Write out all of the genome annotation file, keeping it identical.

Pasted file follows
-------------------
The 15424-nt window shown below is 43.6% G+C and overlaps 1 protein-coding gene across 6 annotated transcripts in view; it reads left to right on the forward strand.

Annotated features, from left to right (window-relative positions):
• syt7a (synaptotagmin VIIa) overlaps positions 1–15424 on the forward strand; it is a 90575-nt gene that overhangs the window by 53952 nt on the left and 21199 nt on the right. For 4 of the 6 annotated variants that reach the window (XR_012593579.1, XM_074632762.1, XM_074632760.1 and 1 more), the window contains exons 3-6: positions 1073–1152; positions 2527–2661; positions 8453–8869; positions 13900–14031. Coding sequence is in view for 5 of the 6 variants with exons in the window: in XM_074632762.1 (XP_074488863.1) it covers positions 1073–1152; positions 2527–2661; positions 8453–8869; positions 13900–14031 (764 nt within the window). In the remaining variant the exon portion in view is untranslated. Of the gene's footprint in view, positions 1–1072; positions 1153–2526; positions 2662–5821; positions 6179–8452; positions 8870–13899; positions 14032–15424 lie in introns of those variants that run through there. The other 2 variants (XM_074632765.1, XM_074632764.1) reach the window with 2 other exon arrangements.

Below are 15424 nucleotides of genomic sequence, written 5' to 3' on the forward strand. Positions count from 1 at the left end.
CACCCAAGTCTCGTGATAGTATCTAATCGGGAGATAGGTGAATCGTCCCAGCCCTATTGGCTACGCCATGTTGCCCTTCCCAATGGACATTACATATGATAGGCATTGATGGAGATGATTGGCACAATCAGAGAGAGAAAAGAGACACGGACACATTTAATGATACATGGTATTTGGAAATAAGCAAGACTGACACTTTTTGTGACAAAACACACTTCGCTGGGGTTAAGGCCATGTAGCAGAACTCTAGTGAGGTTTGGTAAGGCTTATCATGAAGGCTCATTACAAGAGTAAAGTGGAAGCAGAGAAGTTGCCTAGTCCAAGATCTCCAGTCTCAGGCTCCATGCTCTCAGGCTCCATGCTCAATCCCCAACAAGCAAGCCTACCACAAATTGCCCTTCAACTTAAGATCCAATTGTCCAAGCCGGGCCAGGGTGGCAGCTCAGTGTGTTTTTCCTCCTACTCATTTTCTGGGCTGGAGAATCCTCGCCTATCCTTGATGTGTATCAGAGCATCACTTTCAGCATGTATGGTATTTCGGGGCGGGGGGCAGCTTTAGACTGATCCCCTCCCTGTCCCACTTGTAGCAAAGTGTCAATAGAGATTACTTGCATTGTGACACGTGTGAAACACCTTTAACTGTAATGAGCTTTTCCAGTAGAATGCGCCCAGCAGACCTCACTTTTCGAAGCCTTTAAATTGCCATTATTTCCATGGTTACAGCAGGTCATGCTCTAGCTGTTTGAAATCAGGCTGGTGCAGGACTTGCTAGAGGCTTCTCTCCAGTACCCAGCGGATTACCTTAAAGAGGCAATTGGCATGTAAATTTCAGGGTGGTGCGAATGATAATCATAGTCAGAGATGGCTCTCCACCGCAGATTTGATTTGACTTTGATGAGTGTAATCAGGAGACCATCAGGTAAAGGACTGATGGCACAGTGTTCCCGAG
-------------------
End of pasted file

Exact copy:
The 15424-nt window shown below is 43.6% G+C and overlaps 1 protein-coding gene across 6 annotated transcripts in view; it reads left to right on the forward strand.

Annotated features, from left to right (window-relative positions):
• syt7a (synaptotagmin VIIa) overlaps positions 1–15424 on the forward strand; it is a 90575-nt gene that overhangs the window by 53952 nt on the left and 21199 nt on the right. For 4 of the 6 annotated variants that reach the window (XR_012593579.1, XM_074632762.1, XM_074632760.1 and 1 more), the window contains exons 3-6: positions 1073–1152; positions 2527–2661; positions 8453–8869; positions 13900–14031. Coding sequence is in view for 5 of the 6 variants with exons in the window: in XM_074632762.1 (XP_074488863.1) it covers positions 1073–1152; positions 2527–2661; positions 8453–8869; positions 13900–14031 (764 nt within the window). In the remaining variant the exon portion in view is untranslated. Of the gene's footprint in view, positions 1–1072; positions 1153–2526; positions 2662–5821; positions 6179–8452; positions 8870–13899; positions 14032–15424 lie in introns of those variants that run through there. The other 2 variants (XM_074632765.1, XM_074632764.1) reach the window with 2 other exon arrangements.

Below are 15424 nucleotides of genomic sequence, written 5' to 3' on the forward strand. Positions count from 1 at the left end.
CACCCAAGTCTCGTGATAGTATCTAATCGGGAGATAGGTGAATCGTCCCAGCCCTATTGGCTACGCCATGTTGCCCTTCCCAATGGACATTACATATGATAGGCATTGATGGAGATGATTGGCACAATCAGAGAGAGAAAAGAGACACGGACACATTTAATGATACATGGTATTTGGAAATAAGCAAGACTGACACTTTTTGTGACAAAACACACTTCGCTGGGGTTAAGGCCATGTAGCAGAACTCTAGTGAGGTTTGGTAAGGCTTATCATGAAGGCTCATTACAAGAGTAAAGTGGAAGCAGAGAAGTTGCCTAGTCCAAGATCTCCAGTCTCAGGCTCCATGCTCTCAGGCTCCATGCTCAATCCCCAACAAGCAAGCCTACCACAAATTGCCCTTCAACTTAAGATCCAATTGTCCAAGCCGGGCCAGGGTGGCAGCTCAGTGTGTTTTTCCTCCTACTCATTTTCTGGGCTGGAGAATCCTCGCCTATCCTTGATGTGTATCAGAGCATCACTTTCAGCATGTATGGTATTTCGGGGCGGGGGGCAGCTTTAGACTGATCCCCTCCCTGTCCCACTTGTAGCAAAGTGTCAATAGAGATTACTTGCATTGTGACACGTGTGAAACACCTTTAACTGTAATGAGCTTTTCCAGTAGAATGCGCCCAGCAGACCTCACTTTTCGAAGCCTTTAAATTGCCATTATTTCCATGGTTACAGCAGGTCATGCTCTAGCTGTTTGAAATCAGGCTGGTGCAGGACTTGCTAGAGGCTTCTCTCCAGTACCCAGCGGATTACCTTAAAGAGGCAATTGGCATGTAAATTTCAGGGTGGTGCGAATGATAATCATAGTCAGAGATGGCTCTCCACCGCAGATTTGATTTGACTTTGATGAGTGTAATCAGGAGACCATCAGGTAAAGGACTGATGGCACAGTGTTCCCGAG